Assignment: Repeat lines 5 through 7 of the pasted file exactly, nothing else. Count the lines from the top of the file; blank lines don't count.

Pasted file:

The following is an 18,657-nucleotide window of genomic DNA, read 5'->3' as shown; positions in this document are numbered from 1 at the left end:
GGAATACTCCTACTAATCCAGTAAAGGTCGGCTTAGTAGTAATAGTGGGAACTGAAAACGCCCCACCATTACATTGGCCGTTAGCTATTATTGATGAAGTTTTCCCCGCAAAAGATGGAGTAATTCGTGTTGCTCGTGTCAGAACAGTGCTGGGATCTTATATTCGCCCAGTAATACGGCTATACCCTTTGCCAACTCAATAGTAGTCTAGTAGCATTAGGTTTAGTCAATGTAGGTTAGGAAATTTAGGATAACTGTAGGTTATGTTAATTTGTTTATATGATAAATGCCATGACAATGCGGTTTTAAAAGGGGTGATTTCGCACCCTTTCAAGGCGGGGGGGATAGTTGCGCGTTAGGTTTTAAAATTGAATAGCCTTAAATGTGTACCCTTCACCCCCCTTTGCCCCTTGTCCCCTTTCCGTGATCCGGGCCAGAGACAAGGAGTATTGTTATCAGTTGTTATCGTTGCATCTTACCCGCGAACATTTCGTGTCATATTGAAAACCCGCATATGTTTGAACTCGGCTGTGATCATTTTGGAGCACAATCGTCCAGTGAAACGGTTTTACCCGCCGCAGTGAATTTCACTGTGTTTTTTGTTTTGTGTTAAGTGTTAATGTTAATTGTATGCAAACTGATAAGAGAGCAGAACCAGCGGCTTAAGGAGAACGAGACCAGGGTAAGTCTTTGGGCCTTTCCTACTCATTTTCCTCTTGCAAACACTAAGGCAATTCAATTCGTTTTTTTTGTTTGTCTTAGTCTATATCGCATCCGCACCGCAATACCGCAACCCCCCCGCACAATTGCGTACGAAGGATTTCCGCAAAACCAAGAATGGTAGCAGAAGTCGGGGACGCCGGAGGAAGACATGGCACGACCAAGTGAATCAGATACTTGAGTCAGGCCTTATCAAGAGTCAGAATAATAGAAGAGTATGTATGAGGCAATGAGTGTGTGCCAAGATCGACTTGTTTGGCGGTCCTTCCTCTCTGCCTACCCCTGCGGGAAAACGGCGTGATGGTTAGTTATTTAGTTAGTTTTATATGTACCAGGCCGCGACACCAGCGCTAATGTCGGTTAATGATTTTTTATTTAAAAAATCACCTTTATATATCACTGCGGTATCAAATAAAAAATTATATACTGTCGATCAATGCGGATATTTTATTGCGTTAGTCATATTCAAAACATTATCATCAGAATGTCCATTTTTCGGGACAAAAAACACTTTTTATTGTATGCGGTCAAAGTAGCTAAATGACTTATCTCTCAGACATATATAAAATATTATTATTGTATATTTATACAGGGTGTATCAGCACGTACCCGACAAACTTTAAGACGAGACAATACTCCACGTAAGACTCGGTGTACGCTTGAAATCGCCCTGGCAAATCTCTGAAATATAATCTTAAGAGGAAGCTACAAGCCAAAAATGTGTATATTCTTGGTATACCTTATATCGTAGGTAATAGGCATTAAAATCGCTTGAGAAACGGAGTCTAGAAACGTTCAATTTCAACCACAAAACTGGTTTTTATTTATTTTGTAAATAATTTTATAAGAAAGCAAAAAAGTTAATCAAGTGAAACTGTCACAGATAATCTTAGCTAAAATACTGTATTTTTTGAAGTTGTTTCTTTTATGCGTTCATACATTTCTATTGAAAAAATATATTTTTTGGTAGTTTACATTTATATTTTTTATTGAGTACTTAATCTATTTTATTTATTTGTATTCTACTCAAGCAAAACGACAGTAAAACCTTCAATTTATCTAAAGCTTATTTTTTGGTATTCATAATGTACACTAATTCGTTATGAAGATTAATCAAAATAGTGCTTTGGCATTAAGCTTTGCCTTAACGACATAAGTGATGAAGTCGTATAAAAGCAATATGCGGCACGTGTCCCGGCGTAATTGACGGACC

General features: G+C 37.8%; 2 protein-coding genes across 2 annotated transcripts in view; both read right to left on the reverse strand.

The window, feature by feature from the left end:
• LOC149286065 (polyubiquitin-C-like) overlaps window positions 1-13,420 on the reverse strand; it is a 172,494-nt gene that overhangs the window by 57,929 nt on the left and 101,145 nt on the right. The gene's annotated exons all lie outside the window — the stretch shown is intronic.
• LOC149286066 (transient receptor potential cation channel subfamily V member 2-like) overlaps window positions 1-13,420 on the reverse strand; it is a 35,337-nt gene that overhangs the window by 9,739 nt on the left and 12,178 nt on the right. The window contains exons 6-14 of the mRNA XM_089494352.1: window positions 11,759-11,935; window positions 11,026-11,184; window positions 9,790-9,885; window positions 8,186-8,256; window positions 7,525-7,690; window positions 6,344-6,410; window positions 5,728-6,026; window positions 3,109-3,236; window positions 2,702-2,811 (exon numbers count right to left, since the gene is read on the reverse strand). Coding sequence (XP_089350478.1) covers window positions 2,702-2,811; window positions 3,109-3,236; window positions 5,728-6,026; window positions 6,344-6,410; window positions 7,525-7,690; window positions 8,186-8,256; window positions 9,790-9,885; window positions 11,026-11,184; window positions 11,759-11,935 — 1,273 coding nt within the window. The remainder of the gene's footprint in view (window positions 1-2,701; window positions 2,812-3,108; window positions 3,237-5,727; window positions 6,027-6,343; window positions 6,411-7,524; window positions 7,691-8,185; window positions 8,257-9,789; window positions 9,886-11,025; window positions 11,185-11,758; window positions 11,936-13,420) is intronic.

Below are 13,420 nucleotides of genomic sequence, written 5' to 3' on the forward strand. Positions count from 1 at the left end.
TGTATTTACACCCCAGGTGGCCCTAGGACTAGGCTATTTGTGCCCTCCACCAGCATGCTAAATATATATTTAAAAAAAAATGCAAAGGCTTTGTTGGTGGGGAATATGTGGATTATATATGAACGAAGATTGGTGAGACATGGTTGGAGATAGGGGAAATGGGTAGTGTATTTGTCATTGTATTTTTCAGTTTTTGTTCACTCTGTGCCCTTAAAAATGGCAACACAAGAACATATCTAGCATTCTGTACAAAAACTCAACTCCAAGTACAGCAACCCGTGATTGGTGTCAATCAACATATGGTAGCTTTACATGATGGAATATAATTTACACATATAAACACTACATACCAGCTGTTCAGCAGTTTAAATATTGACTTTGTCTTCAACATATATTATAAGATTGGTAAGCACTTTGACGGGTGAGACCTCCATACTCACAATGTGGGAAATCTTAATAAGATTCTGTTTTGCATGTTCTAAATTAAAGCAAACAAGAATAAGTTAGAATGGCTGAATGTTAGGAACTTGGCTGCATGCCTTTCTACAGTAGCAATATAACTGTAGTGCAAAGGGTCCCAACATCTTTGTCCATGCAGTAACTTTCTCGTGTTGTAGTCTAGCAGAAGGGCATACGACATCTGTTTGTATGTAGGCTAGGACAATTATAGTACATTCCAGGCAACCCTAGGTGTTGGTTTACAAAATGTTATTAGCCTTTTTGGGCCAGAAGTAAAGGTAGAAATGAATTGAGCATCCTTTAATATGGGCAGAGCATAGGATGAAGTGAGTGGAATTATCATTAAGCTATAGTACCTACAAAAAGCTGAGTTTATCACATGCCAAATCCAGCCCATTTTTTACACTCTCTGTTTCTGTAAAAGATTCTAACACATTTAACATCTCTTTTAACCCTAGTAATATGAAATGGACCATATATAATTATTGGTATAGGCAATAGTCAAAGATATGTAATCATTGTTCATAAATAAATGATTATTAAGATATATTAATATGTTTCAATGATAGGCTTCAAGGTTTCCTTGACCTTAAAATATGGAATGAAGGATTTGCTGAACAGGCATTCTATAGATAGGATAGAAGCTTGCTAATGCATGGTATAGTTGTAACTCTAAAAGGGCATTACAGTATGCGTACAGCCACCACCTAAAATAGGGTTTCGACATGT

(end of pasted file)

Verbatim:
• LOC149286065 (polyubiquitin-C-like) overlaps window positions 1-13,420 on the reverse strand; it is a 172,494-nt gene that overhangs the window by 57,929 nt on the left and 101,145 nt on the right. The gene's annotated exons all lie outside the window — the stretch shown is intronic.
• LOC149286066 (transient receptor potential cation channel subfamily V member 2-like) overlaps window positions 1-13,420 on the reverse strand; it is a 35,337-nt gene that overhangs the window by 9,739 nt on the left and 12,178 nt on the right. The window contains exons 6-14 of the mRNA XM_089494352.1: window positions 11,759-11,935; window positions 11,026-11,184; window positions 9,790-9,885; window positions 8,186-8,256; window positions 7,525-7,690; window positions 6,344-6,410; window positions 5,728-6,026; window positions 3,109-3,236; window positions 2,702-2,811 (exon numbers count right to left, since the gene is read on the reverse strand). Coding sequence (XP_089350478.1) covers window positions 2,702-2,811; window positions 3,109-3,236; window positions 5,728-6,026; window positions 6,344-6,410; window positions 7,525-7,690; window positions 8,186-8,256; window positions 9,790-9,885; window positions 11,026-11,184; window positions 11,759-11,935 — 1,273 coding nt within the window. The remainder of the gene's footprint in view (window positions 1-2,701; window positions 2,812-3,108; window positions 3,237-5,727; window positions 6,027-6,343; window positions 6,411-7,524; window positions 7,691-8,185; window positions 8,257-9,789; window positions 9,886-11,025; window positions 11,185-11,758; window positions 11,936-13,420) is intronic.

Below are 13,420 nucleotides of genomic sequence, written 5' to 3' on the forward strand. Positions count from 1 at the left end.